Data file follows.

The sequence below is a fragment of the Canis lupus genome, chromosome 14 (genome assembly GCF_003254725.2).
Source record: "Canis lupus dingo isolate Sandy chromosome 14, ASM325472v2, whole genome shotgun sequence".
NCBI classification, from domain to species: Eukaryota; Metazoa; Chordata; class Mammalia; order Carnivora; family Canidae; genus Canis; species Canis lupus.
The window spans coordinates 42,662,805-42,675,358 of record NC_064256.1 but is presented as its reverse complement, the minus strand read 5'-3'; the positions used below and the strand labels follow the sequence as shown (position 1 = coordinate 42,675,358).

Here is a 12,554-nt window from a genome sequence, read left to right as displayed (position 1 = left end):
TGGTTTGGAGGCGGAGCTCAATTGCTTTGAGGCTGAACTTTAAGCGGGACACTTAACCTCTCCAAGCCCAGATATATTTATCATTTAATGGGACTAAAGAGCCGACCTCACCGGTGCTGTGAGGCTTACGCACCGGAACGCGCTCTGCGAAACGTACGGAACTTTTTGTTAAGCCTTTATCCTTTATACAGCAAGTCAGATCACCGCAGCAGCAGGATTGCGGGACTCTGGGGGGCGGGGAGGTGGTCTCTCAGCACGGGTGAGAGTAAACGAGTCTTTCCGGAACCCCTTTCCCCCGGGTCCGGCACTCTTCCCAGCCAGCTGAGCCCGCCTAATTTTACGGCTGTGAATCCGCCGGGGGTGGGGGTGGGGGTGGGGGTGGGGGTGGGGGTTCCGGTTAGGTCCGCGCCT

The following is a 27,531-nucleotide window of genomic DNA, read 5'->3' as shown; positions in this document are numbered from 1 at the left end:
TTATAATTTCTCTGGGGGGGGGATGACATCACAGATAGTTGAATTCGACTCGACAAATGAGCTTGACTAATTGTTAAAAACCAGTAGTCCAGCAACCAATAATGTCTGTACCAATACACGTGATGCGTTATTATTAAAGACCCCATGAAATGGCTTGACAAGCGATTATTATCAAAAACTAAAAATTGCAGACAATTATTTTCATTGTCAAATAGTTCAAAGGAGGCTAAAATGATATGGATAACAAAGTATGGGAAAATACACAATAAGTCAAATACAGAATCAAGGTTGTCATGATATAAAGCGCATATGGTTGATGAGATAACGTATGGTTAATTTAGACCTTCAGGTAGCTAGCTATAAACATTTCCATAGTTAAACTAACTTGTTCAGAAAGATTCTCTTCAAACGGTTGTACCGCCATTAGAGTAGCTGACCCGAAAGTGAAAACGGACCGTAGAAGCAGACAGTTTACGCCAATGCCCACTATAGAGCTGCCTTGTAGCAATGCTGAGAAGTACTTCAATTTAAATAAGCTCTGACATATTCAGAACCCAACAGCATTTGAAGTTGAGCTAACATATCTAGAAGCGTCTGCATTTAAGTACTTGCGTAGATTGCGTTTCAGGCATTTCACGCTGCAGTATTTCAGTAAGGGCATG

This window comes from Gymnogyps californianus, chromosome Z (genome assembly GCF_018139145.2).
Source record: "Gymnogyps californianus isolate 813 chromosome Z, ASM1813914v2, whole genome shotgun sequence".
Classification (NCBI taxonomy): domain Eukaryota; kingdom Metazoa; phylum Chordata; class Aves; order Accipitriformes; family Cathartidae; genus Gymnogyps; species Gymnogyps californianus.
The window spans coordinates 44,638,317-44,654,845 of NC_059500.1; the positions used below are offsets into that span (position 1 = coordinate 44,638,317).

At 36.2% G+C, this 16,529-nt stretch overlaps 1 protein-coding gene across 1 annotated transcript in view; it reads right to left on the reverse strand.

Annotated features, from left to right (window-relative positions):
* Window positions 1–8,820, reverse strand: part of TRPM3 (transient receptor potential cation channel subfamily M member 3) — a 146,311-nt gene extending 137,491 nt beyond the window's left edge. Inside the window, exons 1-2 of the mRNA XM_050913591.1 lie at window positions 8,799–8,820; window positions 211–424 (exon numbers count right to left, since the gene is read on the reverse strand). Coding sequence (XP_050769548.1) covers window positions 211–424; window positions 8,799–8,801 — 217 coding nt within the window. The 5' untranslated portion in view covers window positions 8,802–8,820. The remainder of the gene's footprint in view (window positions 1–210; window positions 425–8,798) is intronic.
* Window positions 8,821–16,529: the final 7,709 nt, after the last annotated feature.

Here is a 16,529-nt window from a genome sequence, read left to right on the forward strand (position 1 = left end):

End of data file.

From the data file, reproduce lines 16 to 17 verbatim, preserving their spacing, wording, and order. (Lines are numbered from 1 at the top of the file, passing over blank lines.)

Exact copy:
* Window positions 8,821–16,529: the final 7,709 nt, after the last annotated feature.

Here is a 16,529-nt window from a genome sequence, read left to right on the forward strand (position 1 = left end):